Linked off the first hit on google for "free antivirus"

of course they say its spyware (4, Insightful)

indy_Muad'Dib (869913) | more than 9 years ago | (#12310216)

Symantec, for example, designates the program as spyware on its Web site.

A major antivirus company saying a free anitvirus program is spyware, that should raise a few red flags right there.

Re:of course they say its spyware (4, Insightful)

vga_init (589198) | more than 9 years ago | (#12310338)

Well, what is spyware? In my mind, it's a piece of software that harvests data from your computer and sends it to someone else for their own personal uses without your explicit knowledge or consent.

By my definition, that makes the program in the article spyware.

You're right in suggesting that Symantec may have an ulterior motive, but there exists (what appears to me) the unfortunate fact that the software actually is spyware. It may be a coincidence, or Symantec may have checked specifically on competing software, but they aren't misreporting anything.

Black (because I like the color red and black seems more appropriate) flags would go up if a) Symantec lied about the software being spyware, or b) Symantec held a policy that only classified that software as spyware because it was competing with them, letting similar, non-competing programs go by unchecked.

Re:of course they say its spyware (0)

Anonymous Coward | more than 9 years ago | (#12310448)

They don't say Antivir or AVG are spyware and both of those are free. If there was something else going on I would think those would be flagged as well but they are not.

So... (1, Interesting)

Anonymous Coward | more than 9 years ago | (#12310248)

Does this mean that more men download firefox, or more men download this spyware?

Just don't (1)

ananegg (772033) | more than 9 years ago | (#12310303)

Just Don't Download it, If your stupided enough to do so, you deserve the Spyware.

Knowing where I'm clicking is one thing, but (2, Interesting)

Anonymous Coward | more than 9 years ago | (#12310304)

"Security professionals say ComScore dangerously slurps up all manner of personal information, including passwords for online banking services."

Is the single scariest thing I've read, barring the end of the world that will result from the release of Longhorn.

And
ComScore officials said the sensitive data is never at risk.

"We establish two secure communications. One with you, and one with the bank," Lin said.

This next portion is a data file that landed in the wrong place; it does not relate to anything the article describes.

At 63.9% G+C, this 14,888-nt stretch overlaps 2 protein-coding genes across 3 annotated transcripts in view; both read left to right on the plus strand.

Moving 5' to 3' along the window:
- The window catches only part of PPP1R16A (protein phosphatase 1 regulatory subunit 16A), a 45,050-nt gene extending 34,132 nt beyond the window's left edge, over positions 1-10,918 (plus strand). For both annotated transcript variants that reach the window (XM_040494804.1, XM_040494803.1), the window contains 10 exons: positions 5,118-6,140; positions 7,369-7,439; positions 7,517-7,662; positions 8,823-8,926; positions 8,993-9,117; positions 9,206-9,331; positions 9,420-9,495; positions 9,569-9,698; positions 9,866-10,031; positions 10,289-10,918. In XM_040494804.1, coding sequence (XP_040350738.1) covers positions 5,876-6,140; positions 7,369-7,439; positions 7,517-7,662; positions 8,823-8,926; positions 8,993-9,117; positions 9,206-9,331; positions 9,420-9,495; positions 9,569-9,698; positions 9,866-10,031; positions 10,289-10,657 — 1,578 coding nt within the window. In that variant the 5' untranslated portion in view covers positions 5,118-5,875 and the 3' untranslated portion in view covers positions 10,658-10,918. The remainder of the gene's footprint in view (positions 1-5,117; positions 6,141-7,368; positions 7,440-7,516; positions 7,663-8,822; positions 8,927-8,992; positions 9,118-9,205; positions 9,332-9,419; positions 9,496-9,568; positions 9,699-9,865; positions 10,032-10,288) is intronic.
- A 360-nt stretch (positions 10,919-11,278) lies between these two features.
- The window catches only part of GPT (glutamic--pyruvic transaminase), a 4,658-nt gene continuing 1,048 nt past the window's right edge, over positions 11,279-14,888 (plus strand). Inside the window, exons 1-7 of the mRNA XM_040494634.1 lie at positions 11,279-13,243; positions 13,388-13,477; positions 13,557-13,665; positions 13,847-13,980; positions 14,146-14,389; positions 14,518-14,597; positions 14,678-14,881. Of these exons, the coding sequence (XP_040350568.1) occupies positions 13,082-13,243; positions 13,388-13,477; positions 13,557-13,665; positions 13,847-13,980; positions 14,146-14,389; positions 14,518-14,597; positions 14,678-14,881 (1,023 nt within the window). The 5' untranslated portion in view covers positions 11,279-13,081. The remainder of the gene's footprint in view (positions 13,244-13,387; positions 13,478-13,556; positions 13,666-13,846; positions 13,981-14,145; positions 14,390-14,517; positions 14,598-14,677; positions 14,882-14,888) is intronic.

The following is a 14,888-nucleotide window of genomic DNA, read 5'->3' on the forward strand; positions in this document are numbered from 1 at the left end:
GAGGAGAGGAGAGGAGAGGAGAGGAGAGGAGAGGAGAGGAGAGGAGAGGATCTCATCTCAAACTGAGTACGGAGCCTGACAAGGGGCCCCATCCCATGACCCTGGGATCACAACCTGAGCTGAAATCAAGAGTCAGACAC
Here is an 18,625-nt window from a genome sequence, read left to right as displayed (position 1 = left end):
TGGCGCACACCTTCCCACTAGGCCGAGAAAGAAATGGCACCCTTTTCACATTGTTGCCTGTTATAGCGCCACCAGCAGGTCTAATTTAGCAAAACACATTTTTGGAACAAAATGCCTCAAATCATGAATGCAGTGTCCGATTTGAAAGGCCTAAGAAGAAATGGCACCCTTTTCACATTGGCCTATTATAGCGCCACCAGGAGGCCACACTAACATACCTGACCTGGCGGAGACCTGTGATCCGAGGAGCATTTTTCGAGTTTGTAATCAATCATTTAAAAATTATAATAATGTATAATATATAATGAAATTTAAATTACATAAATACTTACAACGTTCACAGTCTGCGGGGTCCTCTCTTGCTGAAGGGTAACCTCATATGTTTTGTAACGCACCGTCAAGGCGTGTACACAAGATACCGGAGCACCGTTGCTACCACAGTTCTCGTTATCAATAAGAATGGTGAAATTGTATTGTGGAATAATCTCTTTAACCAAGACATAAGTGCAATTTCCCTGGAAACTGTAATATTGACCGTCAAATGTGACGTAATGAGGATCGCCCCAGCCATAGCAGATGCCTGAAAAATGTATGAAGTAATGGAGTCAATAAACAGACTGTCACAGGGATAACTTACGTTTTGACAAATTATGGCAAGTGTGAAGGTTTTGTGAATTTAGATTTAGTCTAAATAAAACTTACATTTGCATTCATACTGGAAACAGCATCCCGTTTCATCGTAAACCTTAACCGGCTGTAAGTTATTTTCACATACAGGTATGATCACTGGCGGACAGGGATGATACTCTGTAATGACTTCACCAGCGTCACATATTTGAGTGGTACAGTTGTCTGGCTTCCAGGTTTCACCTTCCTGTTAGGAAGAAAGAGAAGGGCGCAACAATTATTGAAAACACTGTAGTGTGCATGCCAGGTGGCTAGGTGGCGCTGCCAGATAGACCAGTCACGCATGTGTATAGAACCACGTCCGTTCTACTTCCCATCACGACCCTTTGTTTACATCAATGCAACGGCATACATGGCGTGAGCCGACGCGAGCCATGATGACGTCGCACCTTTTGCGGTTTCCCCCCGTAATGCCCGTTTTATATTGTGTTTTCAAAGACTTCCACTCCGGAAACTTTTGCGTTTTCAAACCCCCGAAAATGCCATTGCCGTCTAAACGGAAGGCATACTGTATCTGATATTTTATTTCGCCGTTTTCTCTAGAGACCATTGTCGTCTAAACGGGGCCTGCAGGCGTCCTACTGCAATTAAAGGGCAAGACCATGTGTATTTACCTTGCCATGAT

Is the third sariest. Of course the data is at risk, an information research company has your internet banking password, for crying out load! No one should ever have that.
Besides you.
And the bank has to have an ecrypted copy to check it against.
But that's all.
How secure is the network of a company that sells information going to be compared to a Bank?

Mind you most people will be using windows at home, so most banking passwords are being collected through vulnerabilities at that end anyway.

Bad Statistics (2, Insightful)

Morrog (706170) | more than 9 years ago | (#12310308)

Anyone remember that common example of bad stats? Some survey was taken by calling people randomly. What's wrong with it? You're excluding everyone without a phone (which is now rare, but the poor didn't have them when this survey was done). Isn't this exactly the same? You're excluding everyone without spyware. Hey, maybe males are more likely to get spyware on their computers than females?

Re:Bad Statistics (1)

AndroidCat (229562) | more than 9 years ago | (#12310593)

In other news, they found that 99.9% of the people running their spyware were .. stupid.

Can They Collect Data On ... (3, Insightful)

rewinn (647614) | more than 9 years ago | (#12310404)

... whether people who voluntarily install their program understand that they are agreeing never to shop or bank online with decent security ever again?

It's one thing to warn someone "If you install our software, we'll monitor your net behavior".

It's entirely another thing to say "If you install our software, you'll be relying on us never to collect your credit card number, bank password, or the birthdate/mother's name information we'd need to empty your bank account ... and you're relying on us never to be hacked."

In other news... (0)

Anonymous Coward | more than 9 years ago | (#12310419)

...Sharman Networks have packaged antispyware software with KaZaA.

Spyware for gender resolution? (1)

Centurix (249778) | more than 9 years ago | (#12310434)

I don't need no stinking spyware to find that out for me, I just use the user agent to help me with that. Everyone knows that real men use Linux.

Research Methods (0)

Anonymous Coward | more than 9 years ago | (#12310457)

Not only does this study not include Mac or Linux users, but it really only gives useful information about the people who chose to install the program on their computers. Perhaps men are more likely than women to install the program, which would then skew their data heavily in favor of males using firefox. As it stands, the "research" is quite useless for generalizing to the population because an entirely different sample of people would even consider installing this thing. However, it isn't spyware because the user knows what they're getting into and it's not sneaky about what it claims to do.